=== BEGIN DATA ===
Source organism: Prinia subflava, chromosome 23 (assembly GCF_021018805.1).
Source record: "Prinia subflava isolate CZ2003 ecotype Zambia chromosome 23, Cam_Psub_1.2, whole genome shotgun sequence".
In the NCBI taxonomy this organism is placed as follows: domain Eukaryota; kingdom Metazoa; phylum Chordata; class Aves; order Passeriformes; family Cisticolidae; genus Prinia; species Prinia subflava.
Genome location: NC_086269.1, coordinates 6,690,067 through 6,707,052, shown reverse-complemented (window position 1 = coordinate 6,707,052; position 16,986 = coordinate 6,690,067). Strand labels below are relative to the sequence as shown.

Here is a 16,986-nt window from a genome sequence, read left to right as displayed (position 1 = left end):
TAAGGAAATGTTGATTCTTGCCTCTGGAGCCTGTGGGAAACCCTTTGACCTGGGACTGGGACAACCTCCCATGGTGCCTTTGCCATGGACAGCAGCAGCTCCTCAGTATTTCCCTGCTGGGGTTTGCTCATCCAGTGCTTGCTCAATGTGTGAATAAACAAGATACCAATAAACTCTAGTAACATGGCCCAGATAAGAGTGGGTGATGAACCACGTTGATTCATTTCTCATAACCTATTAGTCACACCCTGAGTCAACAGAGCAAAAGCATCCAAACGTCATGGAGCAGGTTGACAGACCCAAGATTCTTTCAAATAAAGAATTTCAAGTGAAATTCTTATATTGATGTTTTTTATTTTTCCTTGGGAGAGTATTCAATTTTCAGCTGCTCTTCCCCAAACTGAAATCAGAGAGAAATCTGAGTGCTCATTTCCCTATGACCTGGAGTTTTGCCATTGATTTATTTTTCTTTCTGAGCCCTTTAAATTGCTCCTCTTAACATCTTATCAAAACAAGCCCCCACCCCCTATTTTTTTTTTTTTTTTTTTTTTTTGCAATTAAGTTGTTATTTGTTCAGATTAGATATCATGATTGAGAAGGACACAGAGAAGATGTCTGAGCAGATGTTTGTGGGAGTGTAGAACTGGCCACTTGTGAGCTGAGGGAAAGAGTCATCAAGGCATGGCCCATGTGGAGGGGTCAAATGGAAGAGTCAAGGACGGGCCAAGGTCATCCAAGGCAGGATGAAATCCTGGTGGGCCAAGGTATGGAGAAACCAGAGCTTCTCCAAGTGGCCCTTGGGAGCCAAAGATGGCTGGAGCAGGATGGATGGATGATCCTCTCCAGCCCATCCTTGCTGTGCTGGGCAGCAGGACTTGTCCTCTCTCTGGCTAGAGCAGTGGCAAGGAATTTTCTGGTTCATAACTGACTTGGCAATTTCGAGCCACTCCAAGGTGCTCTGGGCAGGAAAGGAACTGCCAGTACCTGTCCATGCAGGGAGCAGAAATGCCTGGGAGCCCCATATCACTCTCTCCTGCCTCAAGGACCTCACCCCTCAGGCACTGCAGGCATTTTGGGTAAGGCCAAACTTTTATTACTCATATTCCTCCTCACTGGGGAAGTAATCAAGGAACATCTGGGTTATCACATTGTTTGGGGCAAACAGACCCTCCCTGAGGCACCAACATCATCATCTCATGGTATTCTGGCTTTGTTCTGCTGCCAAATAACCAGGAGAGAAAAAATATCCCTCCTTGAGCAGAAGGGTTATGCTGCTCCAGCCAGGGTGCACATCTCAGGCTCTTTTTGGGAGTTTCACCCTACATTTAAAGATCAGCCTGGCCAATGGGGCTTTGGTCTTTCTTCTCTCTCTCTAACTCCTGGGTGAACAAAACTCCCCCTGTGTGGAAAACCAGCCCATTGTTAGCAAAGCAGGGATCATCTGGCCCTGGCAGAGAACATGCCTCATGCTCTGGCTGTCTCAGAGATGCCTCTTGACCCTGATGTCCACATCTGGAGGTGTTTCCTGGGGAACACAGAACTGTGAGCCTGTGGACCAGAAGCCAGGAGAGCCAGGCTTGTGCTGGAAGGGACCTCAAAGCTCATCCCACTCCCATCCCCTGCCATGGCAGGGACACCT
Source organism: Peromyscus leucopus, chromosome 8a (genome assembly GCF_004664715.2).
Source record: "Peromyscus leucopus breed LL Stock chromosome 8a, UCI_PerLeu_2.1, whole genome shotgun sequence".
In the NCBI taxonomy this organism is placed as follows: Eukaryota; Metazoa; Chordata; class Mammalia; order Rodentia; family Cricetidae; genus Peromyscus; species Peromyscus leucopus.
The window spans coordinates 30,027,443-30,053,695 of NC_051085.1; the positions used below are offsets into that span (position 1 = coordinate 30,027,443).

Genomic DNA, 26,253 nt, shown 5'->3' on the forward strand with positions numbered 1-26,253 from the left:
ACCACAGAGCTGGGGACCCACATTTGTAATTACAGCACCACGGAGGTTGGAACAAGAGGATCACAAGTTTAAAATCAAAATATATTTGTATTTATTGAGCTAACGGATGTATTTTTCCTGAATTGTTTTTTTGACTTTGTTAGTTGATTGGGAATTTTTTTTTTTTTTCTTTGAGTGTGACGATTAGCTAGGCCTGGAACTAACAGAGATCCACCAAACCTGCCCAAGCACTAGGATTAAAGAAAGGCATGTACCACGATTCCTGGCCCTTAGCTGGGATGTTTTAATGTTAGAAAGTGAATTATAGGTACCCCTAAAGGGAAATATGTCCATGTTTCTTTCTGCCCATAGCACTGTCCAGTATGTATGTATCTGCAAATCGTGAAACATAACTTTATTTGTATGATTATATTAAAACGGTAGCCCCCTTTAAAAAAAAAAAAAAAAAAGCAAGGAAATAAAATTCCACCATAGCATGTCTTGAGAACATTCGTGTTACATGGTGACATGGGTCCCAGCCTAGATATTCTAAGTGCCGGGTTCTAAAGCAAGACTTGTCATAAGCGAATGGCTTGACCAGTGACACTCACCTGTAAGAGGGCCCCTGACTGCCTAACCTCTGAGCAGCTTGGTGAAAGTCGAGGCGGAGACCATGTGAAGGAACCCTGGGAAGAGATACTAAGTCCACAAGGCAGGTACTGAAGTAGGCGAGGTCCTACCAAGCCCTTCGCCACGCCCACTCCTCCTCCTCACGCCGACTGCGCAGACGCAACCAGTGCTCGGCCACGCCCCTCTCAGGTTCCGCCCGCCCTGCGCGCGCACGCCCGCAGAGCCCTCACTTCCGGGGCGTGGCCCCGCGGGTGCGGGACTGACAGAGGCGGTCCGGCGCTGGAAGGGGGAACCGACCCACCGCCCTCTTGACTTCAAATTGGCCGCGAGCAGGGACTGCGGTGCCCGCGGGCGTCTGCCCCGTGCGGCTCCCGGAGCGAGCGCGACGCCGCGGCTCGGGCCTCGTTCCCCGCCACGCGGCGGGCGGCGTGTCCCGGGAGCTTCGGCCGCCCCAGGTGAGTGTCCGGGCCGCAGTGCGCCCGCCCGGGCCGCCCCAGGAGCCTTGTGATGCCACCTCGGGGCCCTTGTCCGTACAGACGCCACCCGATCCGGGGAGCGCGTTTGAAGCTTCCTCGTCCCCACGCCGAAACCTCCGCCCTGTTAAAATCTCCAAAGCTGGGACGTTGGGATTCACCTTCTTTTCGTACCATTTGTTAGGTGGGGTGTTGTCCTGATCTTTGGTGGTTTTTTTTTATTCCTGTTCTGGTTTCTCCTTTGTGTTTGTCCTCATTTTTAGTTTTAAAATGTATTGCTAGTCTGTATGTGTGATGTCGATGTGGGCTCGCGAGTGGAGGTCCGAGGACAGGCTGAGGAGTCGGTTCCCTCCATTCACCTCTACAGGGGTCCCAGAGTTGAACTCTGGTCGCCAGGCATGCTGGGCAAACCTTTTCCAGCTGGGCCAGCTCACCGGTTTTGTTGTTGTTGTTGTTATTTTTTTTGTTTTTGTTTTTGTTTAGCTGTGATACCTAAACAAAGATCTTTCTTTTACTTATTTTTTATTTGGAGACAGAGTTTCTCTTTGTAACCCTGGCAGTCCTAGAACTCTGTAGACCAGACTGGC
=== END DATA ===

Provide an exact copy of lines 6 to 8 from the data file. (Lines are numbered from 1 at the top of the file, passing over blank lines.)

TAAGGAAATGTTGATTCTTGCCTCTGGAGCCTGTGGGAAACCCTTTGACCTGGGACTGGGACAACCTCCCATGGTGCCTTTGCCATGGACAGCAGCAGCTCCTCAGTATTTCCCTGCTGGGGTTTGCTCATCCAGTGCTTGCTCAATGTGTGAATAAACAAGATACCAATAAACTCTAGTAACATGGCCCAGATAAGAGTGGGTGATGAACCACGTTGATTCATTTCTCATAACCTATTAGTCACACCCTGAGTCAACAGAGCAAAAGCATCCAAACGTCATGGAGCAGGTTGACAGACCCAAGATTCTTTCAAATAAAGAATTTCAAGTGAAATTCTTATATTGATGTTTTTTATTTTTCCTTGGGAGAGTATTCAATTTTCAGCTGCTCTTCCCCAAACTGAAATCAGAGAGAAATCTGAGTGCTCATTTCCCTATGACCTGGAGTTTTGCCATTGATTTATTTTTCTTTCTGAGCCCTTTAAATTGCTCCTCTTAACATCTTATCAAAACAAGCCCCCACCCCCTATTTTTTTTTTTTTTTTTTTTTTTTGCAATTAAGTTGTTATTTGTTCAGATTAGATATCATGATTGAGAAGGACACAGAGAAGATGTCTGAGCAGATGTTTGTGGGAGTGTAGAACTGGCCACTTGTGAGCTGAGGGAAAGAGTCATCAAGGCATGGCCCATGTGGAGGGGTCAAATGGAAGAGTCAAGGACGGGCCAAGGTCATCCAAGGCAGGATGAAATCCTGGTGGGCCAAGGTATGGAGAAACCAGAGCTTCTCCAAGTGGCCCTTGGGAGCCAAAGATGGCTGGAGCAGGATGGATGGATGATCCTCTCCAGCCCATCCTTGCTGTGCTGGGCAGCAGGACTTGTCCTCTCTCTGGCTAGAGCAGTGGCAAGGAATTTTCTGGTTCATAACTGACTTGGCAATTTCGAGCCACTCCAAGGTGCTCTGGGCAGGAAAGGAACTGCCAGTACCTGTCCATGCAGGGAGCAGAAATGCCTGGGAGCCCCATATCACTCTCTCCTGCCTCAAGGACCTCACCCCTCAGGCACTGCAGGCATTTTGGGTAAGGCCAAACTTTTATTACTCATATTCCTCCTCACTGGGGAAGTAATCAAGGAACATCTGGGTTATCACATTGTTTGGGGCAAACAGACCCTCCCTGAGGCACCAACATCATCATCTCATGGTATTCTGGCTTTGTTCTGCTGCCAAATAACCAGGAGAGAAAAAATATCCCTCCTTGAGCAGAAGGGTTATGCTGCTCCAGCCAGGGTGCACATCTCAGGCTCTTTTTGGGAGTTTCACCCTACATTTAAAGATCAGCCTGGCCAATGGGGCTTTGGTCTTTCTTCTCTCTCTCTAACTCCTGGGTGAACAAAACTCCCCCTGTGTGGAAAACCAGCCCATTGTTAGCAAAGCAGGGATCATCTGGCCCTGGCAGAGAACATGCCTCATGCTCTGGCTGTCTCAGAGATGCCTCTTGACCCTGATGTCCACATCTGGAGGTGTTTCCTGGGGAACACAGAACTGTGAGCCTGTGGACCAGAAGCCAGGAGAGCCAGGCTTGTGCTGGAAGGGACCTCAAAGCTCATCCCACTCCCATCCCCTGCCATGGCAGGGACACCT
Source organism: Peromyscus leucopus, chromosome 8a (genome assembly GCF_004664715.2).
Source record: "Peromyscus leucopus breed LL Stock chromosome 8a, UCI_PerLeu_2.1, whole genome shotgun sequence".